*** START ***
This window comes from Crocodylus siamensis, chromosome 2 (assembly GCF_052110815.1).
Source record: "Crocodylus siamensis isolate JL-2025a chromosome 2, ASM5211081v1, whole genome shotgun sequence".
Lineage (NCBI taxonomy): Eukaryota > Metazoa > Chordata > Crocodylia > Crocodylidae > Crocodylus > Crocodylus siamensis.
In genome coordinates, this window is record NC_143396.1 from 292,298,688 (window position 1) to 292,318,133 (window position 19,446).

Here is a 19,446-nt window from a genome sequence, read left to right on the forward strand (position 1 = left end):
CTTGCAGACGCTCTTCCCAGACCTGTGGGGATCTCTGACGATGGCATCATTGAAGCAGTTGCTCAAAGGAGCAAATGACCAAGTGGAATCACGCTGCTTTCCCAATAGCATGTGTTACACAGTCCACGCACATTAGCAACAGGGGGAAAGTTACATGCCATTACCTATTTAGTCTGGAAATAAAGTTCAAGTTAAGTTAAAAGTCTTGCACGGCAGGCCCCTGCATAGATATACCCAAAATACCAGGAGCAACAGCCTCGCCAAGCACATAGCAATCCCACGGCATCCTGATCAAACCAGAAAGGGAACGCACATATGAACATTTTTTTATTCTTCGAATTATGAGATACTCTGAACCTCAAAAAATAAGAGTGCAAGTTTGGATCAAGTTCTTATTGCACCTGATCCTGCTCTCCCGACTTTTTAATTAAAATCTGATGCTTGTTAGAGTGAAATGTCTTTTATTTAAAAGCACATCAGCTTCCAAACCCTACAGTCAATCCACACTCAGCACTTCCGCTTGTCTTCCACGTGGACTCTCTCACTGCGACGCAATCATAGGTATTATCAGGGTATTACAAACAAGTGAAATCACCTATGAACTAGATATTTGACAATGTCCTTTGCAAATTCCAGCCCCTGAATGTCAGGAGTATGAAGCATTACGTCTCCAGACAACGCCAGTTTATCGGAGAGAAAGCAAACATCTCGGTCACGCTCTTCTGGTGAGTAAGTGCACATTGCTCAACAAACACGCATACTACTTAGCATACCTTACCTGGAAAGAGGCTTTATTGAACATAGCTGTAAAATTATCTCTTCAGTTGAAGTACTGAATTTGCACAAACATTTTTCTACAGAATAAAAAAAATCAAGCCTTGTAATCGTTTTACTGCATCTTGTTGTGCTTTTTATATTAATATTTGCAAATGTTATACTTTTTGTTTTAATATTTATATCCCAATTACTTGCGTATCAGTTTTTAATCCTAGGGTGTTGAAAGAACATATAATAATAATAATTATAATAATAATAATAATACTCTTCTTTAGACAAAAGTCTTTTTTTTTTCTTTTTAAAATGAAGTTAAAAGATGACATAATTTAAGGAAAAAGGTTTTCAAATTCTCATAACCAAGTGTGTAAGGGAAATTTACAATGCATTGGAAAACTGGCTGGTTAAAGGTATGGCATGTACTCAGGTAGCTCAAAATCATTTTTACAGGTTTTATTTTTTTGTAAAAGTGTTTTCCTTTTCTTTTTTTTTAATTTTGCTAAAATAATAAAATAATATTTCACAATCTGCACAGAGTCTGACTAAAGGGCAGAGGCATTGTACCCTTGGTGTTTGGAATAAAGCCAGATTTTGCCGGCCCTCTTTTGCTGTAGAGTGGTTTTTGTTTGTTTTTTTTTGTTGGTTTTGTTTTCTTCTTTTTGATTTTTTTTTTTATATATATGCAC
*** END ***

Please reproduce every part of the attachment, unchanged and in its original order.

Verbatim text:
This window comes from Crocodylus siamensis, chromosome 2 (assembly GCF_052110815.1).
Source record: "Crocodylus siamensis isolate JL-2025a chromosome 2, ASM5211081v1, whole genome shotgun sequence".
Lineage (NCBI taxonomy): Eukaryota > Metazoa > Chordata > Crocodylia > Crocodylidae > Crocodylus > Crocodylus siamensis.
In genome coordinates, this window is record NC_143396.1 from 292,298,688 (window position 1) to 292,318,133 (window position 19,446).

Here is a 19,446-nt window from a genome sequence, read left to right on the forward strand (position 1 = left end):
CTTGCAGACGCTCTTCCCAGACCTGTGGGGATCTCTGACGATGGCATCATTGAAGCAGTTGCTCAAAGGAGCAAATGACCAAGTGGAATCACGCTGCTTTCCCAATAGCATGTGTTACACAGTCCACGCACATTAGCAACAGGGGGAAAGTTACATGCCATTACCTATTTAGTCTGGAAATAAAGTTCAAGTTAAGTTAAAAGTCTTGCACGGCAGGCCCCTGCATAGATATACCCAAAATACCAGGAGCAACAGCCTCGCCAAGCACATAGCAATCCCACGGCATCCTGATCAAACCAGAAAGGGAACGCACATATGAACATTTTTTTATTCTTCGAATTATGAGATACTCTGAACCTCAAAAAATAAGAGTGCAAGTTTGGATCAAGTTCTTATTGCACCTGATCCTGCTCTCCCGACTTTTTAATTAAAATCTGATGCTTGTTAGAGTGAAATGTCTTTTATTTAAAAGCACATCAGCTTCCAAACCCTACAGTCAATCCACACTCAGCACTTCCGCTTGTCTTCCACGTGGACTCTCTCACTGCGACGCAATCATAGGTATTATCAGGGTATTACAAACAAGTGAAATCACCTATGAACTAGATATTTGACAATGTCCTTTGCAAATTCCAGCCCCTGAATGTCAGGAGTATGAAGCATTACGTCTCCAGACAACGCCAGTTTATCGGAGAGAAAGCAAACATCTCGGTCACGCTCTTCTGGTGAGTAAGTGCACATTGCTCAACAAACACGCATACTACTTAGCATACCTTACCTGGAAAGAGGCTTTATTGAACATAGCTGTAAAATTATCTCTTCAGTTGAAGTACTGAATTTGCACAAACATTTTTCTACAGAATAAAAAAAATCAAGCCTTGTAATCGTTTTACTGCATCTTGTTGTGCTTTTTATATTAATATTTGCAAATGTTATACTTTTTGTTTTAATATTTATATCCCAATTACTTGCGTATCAGTTTTTAATCCTAGGGTGTTGAAAGAACATATAATAATAATAATTATAATAATAATAATAATACTCTTCTTTAGACAAAAGTCTTTTTTTTTTCTTTTTAAAATGAAGTTAAAAGATGACATAATTTAAGGAAAAAGGTTTTCAAATTCTCATAACCAAGTGTGTAAGGGAAATTTACAATGCATTGGAAAACTGGCTGGTTAAAGGTATGGCATGTACTCAGGTAGCTCAAAATCATTTTTACAGGTTTTATTTTTTTGTAAAAGTGTTTTCCTTTTCTTTTTTTTTAATTTTGCTAAAATAATAAAATAATATTTCACAATCTGCACAGAGTCTGACTAAAGGGCAGAGGCATTGTACCCTTGGTGTTTGGAATAAAGCCAGATTTTGCCGGCCCTCTTTTGCTGTAGAGTGGTTTTTGTTTGTTTTTTTTTGTTGGTTTTGTTTTCTTCTTTTTGATTTTTTTTTTTATATATATGCAC